Written by Jordan Weller of Langley, BC

Growing up in a non-aboriginal family, my passion for aboriginal justice has always been there, but I never fully realized it until September 2013 when the Truth and Reconciliation Commission arrived in Vancouver. Since then I have taken a posture of learning as I lived in and did youth work with aboriginal communities, and completed an internship focused on aboriginal justice. I have come a long way since 2013, but I still have a lot to learn. This is not the full story, but a start to help you understand some of these issues a little bit.

The relationship between the Aboriginal Peoples of Canada and non-aboriginal Canadians (represented by the Canadian government) is unique. It is grounded in treaties (various agreements), many which go back centuries, and continue to be valid today.

These agreements are promises to one another directing how the relationship is to be carried out. Sadly, Canada still has not followed through with many of its promises. Even some government representatives present at treaty negotiations voice Canada’s failure to implement “the spirit of the treaties,” a statement that rings true today.

A good indicator of this reality is our education system. Knowing our shared history can aid us in fulfilling these past promises. Unfortunately, our education is failing us. Education about aboriginal residential schools for example are still not mandatory in many schools. I didn’t know about residential schools until a grade 12 elective course. How did the education system fail me so profoundly? This failure indicates to me that there is much more work to be done to repair our aboriginal-non-aboriginal relationship and fulfill the promises that were made many years ago.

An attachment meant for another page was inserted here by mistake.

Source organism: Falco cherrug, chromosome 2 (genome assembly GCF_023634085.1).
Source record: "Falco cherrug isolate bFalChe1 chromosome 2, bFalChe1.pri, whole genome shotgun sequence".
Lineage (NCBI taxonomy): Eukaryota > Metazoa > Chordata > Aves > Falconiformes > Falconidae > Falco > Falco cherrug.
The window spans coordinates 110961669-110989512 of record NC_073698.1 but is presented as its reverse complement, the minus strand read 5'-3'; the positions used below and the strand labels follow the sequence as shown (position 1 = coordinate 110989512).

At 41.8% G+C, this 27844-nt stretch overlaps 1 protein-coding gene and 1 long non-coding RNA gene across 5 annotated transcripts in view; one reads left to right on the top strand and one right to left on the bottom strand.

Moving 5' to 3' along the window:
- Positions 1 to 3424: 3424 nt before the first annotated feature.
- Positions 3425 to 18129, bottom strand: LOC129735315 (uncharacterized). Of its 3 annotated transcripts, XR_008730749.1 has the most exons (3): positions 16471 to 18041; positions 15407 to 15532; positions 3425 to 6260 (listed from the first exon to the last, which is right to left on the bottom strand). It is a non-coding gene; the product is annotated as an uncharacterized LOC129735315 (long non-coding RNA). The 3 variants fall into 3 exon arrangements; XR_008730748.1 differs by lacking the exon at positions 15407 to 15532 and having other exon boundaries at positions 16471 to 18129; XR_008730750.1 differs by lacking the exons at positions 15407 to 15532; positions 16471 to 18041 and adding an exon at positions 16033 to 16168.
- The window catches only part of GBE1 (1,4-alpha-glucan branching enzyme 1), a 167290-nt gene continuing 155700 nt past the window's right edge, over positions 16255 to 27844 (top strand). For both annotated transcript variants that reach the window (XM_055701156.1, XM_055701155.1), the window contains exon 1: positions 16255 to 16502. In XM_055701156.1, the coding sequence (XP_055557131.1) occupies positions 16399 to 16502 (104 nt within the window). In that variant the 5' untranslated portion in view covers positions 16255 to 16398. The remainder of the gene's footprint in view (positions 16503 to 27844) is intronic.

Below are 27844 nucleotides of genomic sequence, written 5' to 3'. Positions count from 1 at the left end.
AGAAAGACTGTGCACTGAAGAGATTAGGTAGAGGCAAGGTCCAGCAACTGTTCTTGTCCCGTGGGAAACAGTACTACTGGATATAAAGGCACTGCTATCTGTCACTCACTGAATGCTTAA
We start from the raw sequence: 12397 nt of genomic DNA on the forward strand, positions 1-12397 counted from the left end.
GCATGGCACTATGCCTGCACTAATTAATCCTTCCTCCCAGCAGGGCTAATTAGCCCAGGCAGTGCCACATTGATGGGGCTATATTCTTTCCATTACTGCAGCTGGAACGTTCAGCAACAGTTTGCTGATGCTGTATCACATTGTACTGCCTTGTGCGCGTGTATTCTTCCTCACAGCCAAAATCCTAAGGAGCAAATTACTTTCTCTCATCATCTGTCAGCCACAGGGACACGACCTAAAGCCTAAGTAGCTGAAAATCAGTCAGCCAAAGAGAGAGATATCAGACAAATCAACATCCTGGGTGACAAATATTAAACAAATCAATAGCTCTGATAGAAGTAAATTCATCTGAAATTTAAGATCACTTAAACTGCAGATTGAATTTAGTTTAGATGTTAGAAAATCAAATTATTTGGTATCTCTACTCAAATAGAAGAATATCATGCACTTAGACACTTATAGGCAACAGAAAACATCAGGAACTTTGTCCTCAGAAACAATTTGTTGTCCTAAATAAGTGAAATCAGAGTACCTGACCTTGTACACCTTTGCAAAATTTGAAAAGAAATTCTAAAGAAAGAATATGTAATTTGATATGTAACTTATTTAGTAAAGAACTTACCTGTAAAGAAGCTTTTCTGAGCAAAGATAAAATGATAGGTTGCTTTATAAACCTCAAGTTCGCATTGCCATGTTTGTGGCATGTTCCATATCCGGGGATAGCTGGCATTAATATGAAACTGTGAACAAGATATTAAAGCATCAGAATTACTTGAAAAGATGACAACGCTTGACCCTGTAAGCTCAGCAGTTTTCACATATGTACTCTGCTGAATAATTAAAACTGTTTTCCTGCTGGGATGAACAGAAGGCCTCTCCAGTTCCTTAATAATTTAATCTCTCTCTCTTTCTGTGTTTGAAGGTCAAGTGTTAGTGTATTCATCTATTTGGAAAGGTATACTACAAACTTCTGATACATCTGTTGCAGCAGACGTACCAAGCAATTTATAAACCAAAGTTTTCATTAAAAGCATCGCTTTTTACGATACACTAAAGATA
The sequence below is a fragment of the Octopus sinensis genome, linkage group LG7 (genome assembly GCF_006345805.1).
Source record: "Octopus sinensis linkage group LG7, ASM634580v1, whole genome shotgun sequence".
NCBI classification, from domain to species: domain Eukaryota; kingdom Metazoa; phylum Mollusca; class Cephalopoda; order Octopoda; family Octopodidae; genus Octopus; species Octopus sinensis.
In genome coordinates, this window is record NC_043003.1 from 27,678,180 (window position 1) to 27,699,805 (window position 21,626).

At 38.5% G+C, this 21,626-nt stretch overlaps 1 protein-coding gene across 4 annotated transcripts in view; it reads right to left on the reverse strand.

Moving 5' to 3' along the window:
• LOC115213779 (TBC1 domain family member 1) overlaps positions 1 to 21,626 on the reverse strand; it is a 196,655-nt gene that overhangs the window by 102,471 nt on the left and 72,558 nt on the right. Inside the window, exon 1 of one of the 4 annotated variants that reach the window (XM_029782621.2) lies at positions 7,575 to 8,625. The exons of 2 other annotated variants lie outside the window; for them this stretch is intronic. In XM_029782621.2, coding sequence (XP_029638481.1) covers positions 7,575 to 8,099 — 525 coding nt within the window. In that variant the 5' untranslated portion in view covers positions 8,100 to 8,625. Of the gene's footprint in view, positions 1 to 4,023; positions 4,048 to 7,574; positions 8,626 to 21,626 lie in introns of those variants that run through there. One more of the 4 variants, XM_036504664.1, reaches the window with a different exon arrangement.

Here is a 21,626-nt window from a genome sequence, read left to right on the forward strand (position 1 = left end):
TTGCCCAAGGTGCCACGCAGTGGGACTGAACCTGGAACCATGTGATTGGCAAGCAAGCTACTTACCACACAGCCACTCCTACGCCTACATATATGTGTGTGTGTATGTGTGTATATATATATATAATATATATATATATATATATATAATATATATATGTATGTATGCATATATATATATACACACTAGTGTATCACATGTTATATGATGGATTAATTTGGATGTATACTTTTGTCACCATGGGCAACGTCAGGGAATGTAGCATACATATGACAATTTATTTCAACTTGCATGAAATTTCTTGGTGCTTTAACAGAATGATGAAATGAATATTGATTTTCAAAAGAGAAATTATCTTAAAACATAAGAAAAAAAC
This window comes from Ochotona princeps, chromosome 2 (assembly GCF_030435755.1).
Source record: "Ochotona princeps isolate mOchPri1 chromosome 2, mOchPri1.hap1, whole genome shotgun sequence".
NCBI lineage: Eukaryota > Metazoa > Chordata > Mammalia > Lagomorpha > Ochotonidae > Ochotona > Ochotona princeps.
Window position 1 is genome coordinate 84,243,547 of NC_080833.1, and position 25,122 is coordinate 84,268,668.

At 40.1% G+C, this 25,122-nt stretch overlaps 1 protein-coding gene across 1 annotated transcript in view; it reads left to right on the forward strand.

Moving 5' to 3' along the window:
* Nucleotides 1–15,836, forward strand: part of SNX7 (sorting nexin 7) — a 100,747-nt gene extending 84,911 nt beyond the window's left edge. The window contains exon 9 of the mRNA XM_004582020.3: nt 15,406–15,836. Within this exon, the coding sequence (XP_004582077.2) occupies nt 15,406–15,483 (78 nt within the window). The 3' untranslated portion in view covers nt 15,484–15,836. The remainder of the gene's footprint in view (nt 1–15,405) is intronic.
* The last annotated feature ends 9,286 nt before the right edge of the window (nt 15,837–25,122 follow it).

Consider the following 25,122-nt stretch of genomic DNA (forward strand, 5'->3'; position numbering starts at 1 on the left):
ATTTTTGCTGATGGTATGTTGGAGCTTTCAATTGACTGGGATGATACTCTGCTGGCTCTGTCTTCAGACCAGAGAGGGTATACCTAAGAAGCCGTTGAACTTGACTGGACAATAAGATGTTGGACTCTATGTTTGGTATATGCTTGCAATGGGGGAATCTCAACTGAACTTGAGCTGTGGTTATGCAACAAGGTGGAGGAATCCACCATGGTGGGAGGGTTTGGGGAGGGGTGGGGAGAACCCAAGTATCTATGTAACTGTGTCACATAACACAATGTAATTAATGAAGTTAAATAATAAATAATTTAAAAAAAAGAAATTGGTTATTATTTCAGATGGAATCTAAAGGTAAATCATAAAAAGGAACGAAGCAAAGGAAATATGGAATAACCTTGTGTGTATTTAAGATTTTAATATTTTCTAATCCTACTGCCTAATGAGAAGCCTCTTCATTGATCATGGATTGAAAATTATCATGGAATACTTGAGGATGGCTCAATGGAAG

Even though aboriginal people continue to be hurt by this reality, I am always impressed that they are willing to repair the relationship. After the proposed First Nations Control of First Nations Education Act failed to be implemented in 2014 due to a lack of consultation by the government from the aboriginal perspective, many aboriginals were willing to have further dialogue to find a solution, but the government refused. Aboriginal people do not want our guilt; they want to build a relationship with the non-aboriginal People of Canada with a respectful future and right the wrongs of the past. I have experienced this in my many interactions with aboriginals.

As Christians, we are called to love our neighbours as ourselves. This means that any grievance another has should matter to us.

Although I care about aboriginal issues because of past promises we inherited, my first reason for caring comes from a desire to follow God. Having these promises legally grounded is helpful, but my faith in God moved me to care before any legal knowledge.

Aboriginal people are our neighbours; let’s care about them, love them, and build on the relationship we have had with them for centuries.